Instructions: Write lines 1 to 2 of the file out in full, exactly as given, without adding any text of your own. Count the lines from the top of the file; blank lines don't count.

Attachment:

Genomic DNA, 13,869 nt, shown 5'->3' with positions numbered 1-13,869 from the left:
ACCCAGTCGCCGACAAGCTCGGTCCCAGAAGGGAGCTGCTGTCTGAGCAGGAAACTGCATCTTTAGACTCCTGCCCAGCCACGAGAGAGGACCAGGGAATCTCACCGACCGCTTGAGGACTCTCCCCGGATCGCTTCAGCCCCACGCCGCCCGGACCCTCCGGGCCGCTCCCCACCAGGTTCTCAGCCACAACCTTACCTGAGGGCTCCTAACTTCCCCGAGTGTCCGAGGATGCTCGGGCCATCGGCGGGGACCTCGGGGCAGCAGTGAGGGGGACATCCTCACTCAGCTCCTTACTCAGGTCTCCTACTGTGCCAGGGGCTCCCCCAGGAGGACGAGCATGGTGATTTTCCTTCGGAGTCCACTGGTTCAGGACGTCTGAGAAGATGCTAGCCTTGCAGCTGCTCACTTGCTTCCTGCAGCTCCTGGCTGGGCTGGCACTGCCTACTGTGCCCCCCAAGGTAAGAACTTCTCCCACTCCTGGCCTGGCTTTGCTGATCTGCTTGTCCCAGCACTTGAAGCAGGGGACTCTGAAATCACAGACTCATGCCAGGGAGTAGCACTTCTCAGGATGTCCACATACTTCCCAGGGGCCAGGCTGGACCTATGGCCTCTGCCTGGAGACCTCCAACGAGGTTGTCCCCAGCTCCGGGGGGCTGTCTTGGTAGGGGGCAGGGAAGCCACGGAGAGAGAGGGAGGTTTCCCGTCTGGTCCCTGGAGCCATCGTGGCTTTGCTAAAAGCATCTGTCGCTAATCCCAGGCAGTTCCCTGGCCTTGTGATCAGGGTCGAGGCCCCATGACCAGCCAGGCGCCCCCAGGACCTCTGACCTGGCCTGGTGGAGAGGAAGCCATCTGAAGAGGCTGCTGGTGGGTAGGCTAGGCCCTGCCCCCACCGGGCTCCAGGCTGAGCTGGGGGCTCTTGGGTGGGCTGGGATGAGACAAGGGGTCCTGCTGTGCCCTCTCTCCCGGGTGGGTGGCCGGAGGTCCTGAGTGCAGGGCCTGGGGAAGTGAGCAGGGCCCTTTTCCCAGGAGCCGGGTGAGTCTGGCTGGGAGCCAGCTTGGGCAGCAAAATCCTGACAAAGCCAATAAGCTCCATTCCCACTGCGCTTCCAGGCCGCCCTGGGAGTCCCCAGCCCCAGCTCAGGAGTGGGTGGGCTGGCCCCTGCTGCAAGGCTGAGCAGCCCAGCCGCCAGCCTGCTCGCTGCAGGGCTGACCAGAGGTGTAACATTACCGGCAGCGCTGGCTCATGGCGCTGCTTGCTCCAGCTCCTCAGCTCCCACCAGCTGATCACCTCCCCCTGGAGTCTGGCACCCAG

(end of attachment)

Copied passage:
Genomic DNA, 13,869 nt, shown 5'->3' with positions numbered 1-13,869 from the left:
ACCCAGTCGCCGACAAGCTCGGTCCCAGAAGGGAGCTGCTGTCTGAGCAGGAAACTGCATCTTTAGACTCCTGCCCAGCCACGAGAGAGGACCAGGGAATCTCACCGACCGCTTGAGGACTCTCCCCGGATCGCTTCAGCCCCACGCCGCCCGGACCCTCCGGGCCGCTCCCCACCAGGTTCTCAGCCACAACCTTACCTGAGGGCTCCTAACTTCCCCGAGTGTCCGAGGATGCTCGGGCCATCGGCGGGGACCTCGGGGCAGCAGTGAGGGGGACATCCTCACTCAGCTCCTTACTCAGGTCTCCTACTGTGCCAGGGGCTCCCCCAGGAGGACGAGCATGGTGATTTTCCTTCGGAGTCCACTGGTTCAGGACGTCTGAGAAGATGCTAGCCTTGCAGCTGCTCACTTGCTTCCTGCAGCTCCTGGCTGGGCTGGCACTGCCTACTGTGCCCCCCAAGGTAAGAACTTCTCCCACTCCTGGCCTGGCTTTGCTGATCTGCTTGTCCCAGCACTTGAAGCAGGGGACTCTGAAATCACAGACTCATGCCAGGGAGTAGCACTTCTCAGGATGTCCACATACTTCCCAGGGGCCAGGCTGGACCTATGGCCTCTGCCTGGAGACCTCCAACGAGGTTGTCCCCAGCTCCGGGGGGCTGTCTTGGTAGGGGGCAGGGAAGCCACGGAGAGAGAGGGAGGTTTCCCGTCTGGTCCCTGGAGCCATCGTGGCTTTGCTAAAAGCATCTGTCGCTAATCCCAGGCAGTTCCCTGGCCTTGTGATCAGGGTCGAGGCCCCATGACCAGCCAGGCGCCCCCAGGACCTCTGACCTGGCCTGGTGGAGAGGAAGCCATCTGAAGAGGCTGCTGGTGGGTAGGCTAGGCCCTGCCCCCACCGGGCTCCAGGCTGAGCTGGGGGCTCTTGGGTGGGCTGGGATGAGACAAGGGGTCCTGCTGTGCCCTCTCTCCCGGGTGGGTGGCCGGAGGTCCTGAGTGCAGGGCCTGGGGAAGTGAGCAGGGCCCTTTTCCCAGGAGCCGGGTGAGTCTGGCTGGGAGCCAGCTTGGGCAGCAAAATCCTGACAAAGCCAATAAGCTCCATTCCCACTGCGCTTCCAGGCCGCCCTGGGAGTCCCCAGCCCCAGCTCAGGAGTGGGTGGGCTGGCCCCTGCTGCAAGGCTGAGCAGCCCAGCCGCCAGCCTGCTCGCTGCAGGGCTGACCAGAGGTGTAACATTACCGGCAGCGCTGGCTCATGGCGCTGCTTGCTCCAGCTCCTCAGCTCCCACCAGCTGATCACCTCCCCCTGGAGTCTGGCACCCAG